Magnetic Resonance Imaging (MRI)/ Magnetic Resonance Angiography (MRA)
Why is the doctor performing this procedure?
To obtain very clear and detailed three-dimensional images of the heart and vascular system.
What is the procedure?
Magnetic resonance technology uses a magnetic field and radio waves to create cross-sectional images of various body part and organs. The procedure is painless and does not require use of radiation. A magnetic resonance image (MRI) of the heart can:
- Determine the extent of damage to the heart muscle from a heart attack
- Evaluate the extent of Coronary Artery Disease (CAD)
- Identify blood clots (thrombus or embolus)
- Evaluate an aneurysm
- Identify cardiomyopathy
- Diagnose congenital (present at birth) heart defects
- Evaluate pericarditis
- Identify a heart tumor (for example, an atrial myxoma)
Magnetic Resonance Angiography (MRA) uses magnetic resonance technology to visualize blood vessels and identify plaques (atherosclerosis) that narrow or block the blood flow in cerebral arteries (which can lead to stroke) and in coronary arteries (which can lead to heart attack), without the use of a more invasive catheter-based procedure.
Before an MRI or MRA, the patient must remove all jewelry, accessories, hearing aids, and anything else containing metal. Metallic objects will distort the MRI image, and the magnetic field created during the procedure may damage electronic devices made of metal. Sticky patches called electrodes, each with a wire, are attached to the skin of the chest. Each wire is connected to an ECG machine to monitor the heart's electrical activity throughout the procedure. An intravenous (IV) line may be placed to inject drugs during special MRI exams. These special MRI exams allow the identification of damaged heart muscles, as well as potentially healthy muscle.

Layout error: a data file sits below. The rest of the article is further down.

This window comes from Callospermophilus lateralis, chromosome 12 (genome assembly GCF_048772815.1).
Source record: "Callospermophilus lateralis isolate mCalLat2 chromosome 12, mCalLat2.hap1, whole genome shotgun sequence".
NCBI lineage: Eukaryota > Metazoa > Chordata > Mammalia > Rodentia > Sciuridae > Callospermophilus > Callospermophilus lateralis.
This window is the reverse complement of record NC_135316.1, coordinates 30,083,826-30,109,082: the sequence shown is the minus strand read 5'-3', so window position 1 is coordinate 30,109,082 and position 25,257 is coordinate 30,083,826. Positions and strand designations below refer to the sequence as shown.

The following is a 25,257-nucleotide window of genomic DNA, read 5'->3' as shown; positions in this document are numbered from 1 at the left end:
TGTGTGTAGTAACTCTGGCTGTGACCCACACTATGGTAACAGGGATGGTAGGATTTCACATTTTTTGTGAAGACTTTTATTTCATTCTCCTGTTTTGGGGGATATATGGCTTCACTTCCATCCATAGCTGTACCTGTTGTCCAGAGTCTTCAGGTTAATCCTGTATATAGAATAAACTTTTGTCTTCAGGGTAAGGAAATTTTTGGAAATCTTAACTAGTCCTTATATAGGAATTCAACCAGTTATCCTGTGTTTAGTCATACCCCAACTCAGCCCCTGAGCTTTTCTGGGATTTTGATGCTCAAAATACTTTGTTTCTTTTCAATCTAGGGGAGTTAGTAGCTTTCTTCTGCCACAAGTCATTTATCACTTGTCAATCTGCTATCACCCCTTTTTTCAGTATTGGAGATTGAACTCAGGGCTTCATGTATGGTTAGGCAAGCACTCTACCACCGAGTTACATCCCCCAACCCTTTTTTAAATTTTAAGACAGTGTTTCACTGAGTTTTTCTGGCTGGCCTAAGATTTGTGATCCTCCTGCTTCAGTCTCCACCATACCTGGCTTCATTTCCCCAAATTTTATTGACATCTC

The patient lies down on a moveable table that is part of the MRI machine. The table slides into the opening of the MRI machine, which is essentially a large magnet with an opening for the table. Once inside the machine and its magnetic field, radio waves will be directed at the body. The patient does not feel anything, and the machine does not move around the patient, but machine sounds will be heard. The patient must lie as still as possible during the entire procedure. If a patient has a history of claustrophobia, a sedative may be given first.
Where is the procedure performed?
In a MRI Center.
How long does this procedure take?
An MRI or MRA usually takes thirty minutes to 2 hours.
- Abdominal Aortic Aneurysm Repair
- Bypass Surgery
- Carotid Endarterectomy (CEA)
- Coronary Artery Bypass Surgery (CABG)
- Minimally Invasive Direct Coronary Artery Bypass (MID-CAB)
- Transmyocardial Revascularization (TMR)
- Valve Repair Surgery
- Valve Replacement Surgery
- Angiojet Thrombectomy
- Automatic Implantable Cardioverter Defibrillators (AICD or ICD)
- Coil Embolization
- Computed Axial Tomography (CAT or CT)/Ultrafact Computed Tomography (CT) Scan
- Coronary Balloon Angioplasty & Stenting
- Coronary Catheterization
- Dobutamine Stress Echo
- Echocardiography (ECHO)
- Electrocardiogram (EKG/ECG)
- Electrophysiology Study (EPS)
- Event Recorder
- Holter Monitoring
- Inferior Vena Cava (IVC) Umbrella Placement
- Intraaortic Balloon Pump
- Intracardiac Ultrasound (ICE)
- Intravascular Ultrasound (ICE)
- Magnetic Resonance Imaging (MRI)/ Magnetic Resonance Angiography (MRA)
- Medicated Stents
- Nuclear Stress Tests
- Percutaneous Transluminal Angioplasty (PTA)
- Percutaneous Transluminal Coronary Angioplasty (PTCA)
- Peripheral Stents
- Peripheral Vascular Angiography
- Radiation Brachytherapy
- Septal Closures
- Signal Averaged Electrocardiogram (SAECG)
- Stress Echocardiogram
- Stress Test
- Thrombolytic Treatment
- Tilt Table
- Transesophageal Echocardiogram (TEE)